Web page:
“And the pitch: ‘Doesn’t say much. Quiet by nature.'”
“Not much trouble. Cheap date,” Diana threw in. We were on a roll, laughing so hard, tears flowed down our faces. Our other book clubbers couldn’t keep up with the speed and sat with mouths agape.

“Won’t embarrass your family,” I threw in, thinking of my past.

“Discreet.”

“Focused and attentive. A good listener.”

“She doesn’t look so tired. Must be getting more rest.”

“Gotta get the name of that hairdresser.”

“Check out her nails.”

Maybe they’ll even give me boobs.

Nuts

For as long as I can remember, I’ve liked nuts. The hankering likely comes from my dad’s side of the family. During football season back in the 1960s, he’d enjoy a Pabst or two and salted peanuts. At Christmastime we’d take a sledgehammer to walnuts, revealing fruit only an adult would like.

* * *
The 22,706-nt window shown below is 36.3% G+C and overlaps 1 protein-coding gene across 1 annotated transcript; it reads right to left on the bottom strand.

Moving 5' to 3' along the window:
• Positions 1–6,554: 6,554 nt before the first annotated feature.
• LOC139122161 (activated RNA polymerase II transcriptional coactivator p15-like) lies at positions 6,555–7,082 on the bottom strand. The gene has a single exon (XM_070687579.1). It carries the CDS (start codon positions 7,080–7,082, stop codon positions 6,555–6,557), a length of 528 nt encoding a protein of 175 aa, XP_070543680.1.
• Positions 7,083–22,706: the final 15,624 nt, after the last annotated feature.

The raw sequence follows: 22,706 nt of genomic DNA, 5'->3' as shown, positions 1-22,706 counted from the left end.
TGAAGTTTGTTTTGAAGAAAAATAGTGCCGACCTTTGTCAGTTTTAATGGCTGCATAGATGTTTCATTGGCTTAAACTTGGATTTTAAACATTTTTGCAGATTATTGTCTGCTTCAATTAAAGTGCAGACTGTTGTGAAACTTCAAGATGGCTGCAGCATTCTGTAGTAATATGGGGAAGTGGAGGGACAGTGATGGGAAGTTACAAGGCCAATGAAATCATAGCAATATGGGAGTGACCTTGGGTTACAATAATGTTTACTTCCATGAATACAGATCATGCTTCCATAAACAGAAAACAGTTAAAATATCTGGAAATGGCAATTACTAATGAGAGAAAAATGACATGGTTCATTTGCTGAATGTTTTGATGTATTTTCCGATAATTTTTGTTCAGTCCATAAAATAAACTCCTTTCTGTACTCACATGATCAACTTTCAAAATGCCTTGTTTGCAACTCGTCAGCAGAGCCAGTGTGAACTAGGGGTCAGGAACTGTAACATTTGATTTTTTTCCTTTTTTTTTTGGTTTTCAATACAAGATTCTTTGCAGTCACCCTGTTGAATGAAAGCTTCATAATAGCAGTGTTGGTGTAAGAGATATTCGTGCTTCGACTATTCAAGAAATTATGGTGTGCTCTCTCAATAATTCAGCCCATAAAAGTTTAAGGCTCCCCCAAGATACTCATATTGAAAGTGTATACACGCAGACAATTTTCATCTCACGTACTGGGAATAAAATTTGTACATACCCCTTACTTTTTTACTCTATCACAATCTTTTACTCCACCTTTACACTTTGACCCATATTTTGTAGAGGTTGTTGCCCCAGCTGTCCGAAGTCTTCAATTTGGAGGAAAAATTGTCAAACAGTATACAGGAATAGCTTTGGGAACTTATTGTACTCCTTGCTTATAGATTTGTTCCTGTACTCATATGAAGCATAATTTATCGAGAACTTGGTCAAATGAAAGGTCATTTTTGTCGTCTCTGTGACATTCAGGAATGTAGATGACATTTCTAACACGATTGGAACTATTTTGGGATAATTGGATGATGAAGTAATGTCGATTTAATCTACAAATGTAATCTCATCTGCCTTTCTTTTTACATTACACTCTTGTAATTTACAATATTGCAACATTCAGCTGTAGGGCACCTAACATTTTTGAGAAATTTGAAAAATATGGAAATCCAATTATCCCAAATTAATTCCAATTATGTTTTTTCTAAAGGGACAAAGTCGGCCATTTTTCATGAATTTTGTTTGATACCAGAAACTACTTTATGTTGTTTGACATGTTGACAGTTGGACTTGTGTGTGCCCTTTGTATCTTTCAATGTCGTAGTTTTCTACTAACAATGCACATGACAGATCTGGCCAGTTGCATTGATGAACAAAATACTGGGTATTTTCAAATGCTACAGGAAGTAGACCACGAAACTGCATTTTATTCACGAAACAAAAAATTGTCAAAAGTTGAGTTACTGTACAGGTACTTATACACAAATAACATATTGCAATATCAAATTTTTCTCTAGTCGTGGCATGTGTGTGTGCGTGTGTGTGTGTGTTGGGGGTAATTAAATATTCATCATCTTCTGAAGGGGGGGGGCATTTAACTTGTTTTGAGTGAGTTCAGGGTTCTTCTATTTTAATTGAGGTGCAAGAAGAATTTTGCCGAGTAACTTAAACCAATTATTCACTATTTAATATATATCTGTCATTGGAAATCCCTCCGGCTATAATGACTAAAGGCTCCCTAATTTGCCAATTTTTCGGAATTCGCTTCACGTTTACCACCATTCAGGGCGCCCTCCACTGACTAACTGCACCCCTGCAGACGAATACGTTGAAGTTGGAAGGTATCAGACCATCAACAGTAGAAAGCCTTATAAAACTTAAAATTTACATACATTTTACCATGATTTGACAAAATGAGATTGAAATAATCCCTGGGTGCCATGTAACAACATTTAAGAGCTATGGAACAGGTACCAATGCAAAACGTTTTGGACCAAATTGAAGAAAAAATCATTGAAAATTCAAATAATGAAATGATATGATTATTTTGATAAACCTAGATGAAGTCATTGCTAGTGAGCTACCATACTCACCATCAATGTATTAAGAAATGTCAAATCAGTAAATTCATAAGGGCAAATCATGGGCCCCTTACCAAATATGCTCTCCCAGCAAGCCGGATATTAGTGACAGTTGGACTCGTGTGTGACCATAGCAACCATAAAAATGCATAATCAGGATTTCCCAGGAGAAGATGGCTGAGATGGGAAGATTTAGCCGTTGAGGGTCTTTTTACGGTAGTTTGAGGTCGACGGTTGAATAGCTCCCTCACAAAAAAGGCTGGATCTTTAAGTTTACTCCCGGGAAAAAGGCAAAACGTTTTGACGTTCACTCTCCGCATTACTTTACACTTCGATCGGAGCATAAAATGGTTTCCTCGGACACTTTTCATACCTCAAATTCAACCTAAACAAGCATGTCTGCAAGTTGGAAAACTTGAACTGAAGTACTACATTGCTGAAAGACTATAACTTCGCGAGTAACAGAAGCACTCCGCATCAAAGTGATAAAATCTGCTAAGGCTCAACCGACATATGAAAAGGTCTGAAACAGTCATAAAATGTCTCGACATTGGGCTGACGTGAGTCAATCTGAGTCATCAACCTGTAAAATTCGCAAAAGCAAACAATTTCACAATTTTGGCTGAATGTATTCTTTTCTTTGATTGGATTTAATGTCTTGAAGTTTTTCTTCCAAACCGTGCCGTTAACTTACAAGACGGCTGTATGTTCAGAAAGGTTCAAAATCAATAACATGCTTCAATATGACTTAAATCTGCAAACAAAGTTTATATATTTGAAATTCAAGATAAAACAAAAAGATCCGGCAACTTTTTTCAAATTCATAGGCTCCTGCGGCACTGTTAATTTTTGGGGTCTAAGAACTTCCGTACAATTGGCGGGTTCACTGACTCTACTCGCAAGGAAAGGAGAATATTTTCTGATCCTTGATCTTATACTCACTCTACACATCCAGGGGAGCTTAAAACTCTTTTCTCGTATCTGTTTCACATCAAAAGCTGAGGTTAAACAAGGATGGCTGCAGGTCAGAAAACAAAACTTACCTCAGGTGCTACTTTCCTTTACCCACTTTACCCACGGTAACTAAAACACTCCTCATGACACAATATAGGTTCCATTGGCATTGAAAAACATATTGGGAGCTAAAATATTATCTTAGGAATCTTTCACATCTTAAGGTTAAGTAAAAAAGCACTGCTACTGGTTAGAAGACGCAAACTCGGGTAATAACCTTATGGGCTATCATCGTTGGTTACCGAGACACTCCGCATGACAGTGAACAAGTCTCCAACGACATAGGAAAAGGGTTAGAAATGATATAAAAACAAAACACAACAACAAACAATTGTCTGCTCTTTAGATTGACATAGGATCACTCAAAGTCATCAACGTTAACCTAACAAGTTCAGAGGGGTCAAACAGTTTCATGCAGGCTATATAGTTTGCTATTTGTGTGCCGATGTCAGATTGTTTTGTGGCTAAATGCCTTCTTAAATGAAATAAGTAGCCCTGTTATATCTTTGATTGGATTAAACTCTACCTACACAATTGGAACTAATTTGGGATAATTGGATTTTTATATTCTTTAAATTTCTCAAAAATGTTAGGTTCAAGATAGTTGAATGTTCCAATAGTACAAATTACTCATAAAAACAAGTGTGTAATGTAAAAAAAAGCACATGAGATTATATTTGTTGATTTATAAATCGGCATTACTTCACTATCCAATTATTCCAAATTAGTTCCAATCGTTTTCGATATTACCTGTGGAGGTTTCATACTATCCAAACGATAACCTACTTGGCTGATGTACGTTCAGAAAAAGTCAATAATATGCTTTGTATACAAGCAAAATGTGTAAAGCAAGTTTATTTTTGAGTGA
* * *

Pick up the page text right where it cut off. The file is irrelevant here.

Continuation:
In fourth grade almost every day after school, I’d come home and make a not-so-chocolaty chocolate malt. I’d use a fork to break up the vanilla ice cream, the kind Mom would buy in a five-quart bucket—oh boy!—and add just the right amount of whole milk and malt powder to ensure it didn’t get too soupy. After I had ground the ice cream to a perfect texture and swirled the thick, caramel-colored delight the right number of times (OCD was my normal), I’d top it with salted or dry roasted peanuts. Oh my gosh! Definitely worth the effort.